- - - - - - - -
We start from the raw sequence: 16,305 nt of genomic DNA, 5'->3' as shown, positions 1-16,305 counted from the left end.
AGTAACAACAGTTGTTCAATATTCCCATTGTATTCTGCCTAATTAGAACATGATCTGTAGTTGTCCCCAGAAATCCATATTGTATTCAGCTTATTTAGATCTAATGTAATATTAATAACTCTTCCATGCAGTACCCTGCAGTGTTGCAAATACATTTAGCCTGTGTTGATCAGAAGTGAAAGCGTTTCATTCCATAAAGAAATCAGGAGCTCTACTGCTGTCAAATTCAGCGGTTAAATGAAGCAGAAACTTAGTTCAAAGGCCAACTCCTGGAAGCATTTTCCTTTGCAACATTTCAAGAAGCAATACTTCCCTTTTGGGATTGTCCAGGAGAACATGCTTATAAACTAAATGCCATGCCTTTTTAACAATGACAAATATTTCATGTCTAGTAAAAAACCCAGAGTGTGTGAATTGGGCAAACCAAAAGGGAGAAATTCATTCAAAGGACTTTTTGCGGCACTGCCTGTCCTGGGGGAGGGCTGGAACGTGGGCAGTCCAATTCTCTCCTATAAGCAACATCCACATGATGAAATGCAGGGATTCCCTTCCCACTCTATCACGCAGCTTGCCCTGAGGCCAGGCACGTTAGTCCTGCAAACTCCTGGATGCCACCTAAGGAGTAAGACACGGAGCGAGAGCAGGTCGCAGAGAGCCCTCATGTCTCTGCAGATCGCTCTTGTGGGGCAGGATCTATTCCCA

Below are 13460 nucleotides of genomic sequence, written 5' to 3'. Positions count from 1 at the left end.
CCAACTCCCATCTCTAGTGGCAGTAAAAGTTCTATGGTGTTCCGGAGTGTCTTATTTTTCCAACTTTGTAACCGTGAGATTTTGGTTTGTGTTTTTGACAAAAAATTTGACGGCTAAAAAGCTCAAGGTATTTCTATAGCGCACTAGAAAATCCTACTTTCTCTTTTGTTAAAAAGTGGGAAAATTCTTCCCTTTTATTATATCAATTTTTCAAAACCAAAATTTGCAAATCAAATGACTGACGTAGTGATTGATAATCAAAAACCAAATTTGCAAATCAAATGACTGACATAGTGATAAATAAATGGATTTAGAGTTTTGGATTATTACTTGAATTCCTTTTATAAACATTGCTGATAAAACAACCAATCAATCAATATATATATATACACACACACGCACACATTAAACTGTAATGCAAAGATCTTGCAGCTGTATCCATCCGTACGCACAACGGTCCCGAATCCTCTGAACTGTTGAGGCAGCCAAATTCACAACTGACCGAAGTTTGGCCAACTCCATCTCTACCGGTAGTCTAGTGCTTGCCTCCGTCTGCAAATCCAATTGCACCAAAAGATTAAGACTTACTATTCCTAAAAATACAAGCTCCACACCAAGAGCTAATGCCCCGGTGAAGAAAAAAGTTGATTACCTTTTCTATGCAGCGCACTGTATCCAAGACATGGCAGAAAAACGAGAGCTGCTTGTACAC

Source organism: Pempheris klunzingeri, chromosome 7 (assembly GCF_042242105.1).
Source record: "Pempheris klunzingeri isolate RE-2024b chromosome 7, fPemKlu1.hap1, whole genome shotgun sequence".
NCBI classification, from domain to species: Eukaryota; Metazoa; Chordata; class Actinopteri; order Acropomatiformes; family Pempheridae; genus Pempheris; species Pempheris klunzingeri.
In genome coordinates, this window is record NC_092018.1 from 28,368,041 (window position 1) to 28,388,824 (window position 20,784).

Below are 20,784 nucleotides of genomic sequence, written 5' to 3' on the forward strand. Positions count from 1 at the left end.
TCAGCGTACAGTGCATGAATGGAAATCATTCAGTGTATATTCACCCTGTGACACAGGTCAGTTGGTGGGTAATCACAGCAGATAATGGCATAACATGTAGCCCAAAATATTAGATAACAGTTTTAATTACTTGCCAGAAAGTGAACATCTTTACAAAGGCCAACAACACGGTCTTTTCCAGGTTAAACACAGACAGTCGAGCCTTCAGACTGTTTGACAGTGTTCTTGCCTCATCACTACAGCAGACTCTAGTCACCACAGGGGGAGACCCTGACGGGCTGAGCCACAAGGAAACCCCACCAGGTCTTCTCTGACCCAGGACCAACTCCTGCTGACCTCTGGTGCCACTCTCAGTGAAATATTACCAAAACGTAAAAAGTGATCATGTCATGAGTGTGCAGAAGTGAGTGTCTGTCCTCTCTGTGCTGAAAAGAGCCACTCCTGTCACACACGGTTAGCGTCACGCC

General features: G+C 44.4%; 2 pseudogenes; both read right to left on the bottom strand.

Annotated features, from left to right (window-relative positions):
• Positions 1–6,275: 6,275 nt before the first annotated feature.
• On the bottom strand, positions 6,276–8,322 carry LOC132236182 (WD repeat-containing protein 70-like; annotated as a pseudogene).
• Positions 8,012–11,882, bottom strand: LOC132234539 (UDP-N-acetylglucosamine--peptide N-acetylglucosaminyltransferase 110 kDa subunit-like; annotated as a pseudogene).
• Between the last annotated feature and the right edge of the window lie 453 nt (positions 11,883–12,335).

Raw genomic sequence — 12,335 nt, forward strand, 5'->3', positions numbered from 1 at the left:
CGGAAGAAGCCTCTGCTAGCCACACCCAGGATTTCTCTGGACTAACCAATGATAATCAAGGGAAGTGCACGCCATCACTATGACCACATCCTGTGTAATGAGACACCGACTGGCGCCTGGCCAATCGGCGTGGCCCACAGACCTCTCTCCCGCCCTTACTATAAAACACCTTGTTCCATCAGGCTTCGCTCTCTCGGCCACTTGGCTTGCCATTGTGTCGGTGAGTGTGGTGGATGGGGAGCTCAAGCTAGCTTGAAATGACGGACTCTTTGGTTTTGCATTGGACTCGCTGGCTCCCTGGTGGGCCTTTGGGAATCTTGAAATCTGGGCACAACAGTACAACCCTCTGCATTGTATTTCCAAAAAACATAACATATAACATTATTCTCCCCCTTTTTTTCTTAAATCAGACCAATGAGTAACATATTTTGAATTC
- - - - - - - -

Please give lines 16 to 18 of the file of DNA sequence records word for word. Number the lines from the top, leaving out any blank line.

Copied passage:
• Between the last annotated feature and the right edge of the window lie 453 nt (positions 11,883–12,335).

Raw genomic sequence — 12,335 nt, forward strand, 5'->3', positions numbered from 1 at the left:
CGGAAGAAGCCTCTGCTAGCCACACCCAGGATTTCTCTGGACTAACCAATGATAATCAAGGGAAGTGCACGCCATCACTATGACCACATCCTGTGTAATGAGACACCGACTGGCGCCTGGCCAATCGGCGTGGCCCACAGACCTCTCTCCCGCCCTTACTATAAAACACCTTGTTCCATCAGGCTTCGCTCTCTCGGCCACTTGGCTTGCCATTGTGTCGGTGAGTGTGGTGGATGGGGAGCTCAAGCTAGCTTGAAATGACGGACTCTTTGGTTTTGCATTGGACTCGCTGGCTCCCTGGTGGGCCTTTGGGAATCTTGAAATCTGGGCACAACAGTACAACCCTCTGCATTGTATTTCCAAAAAACATAACATATAACATTATTCTCCCCCTTTTTTTCTTAAATCAGACCAATGAGTAACATATTTTGAATTC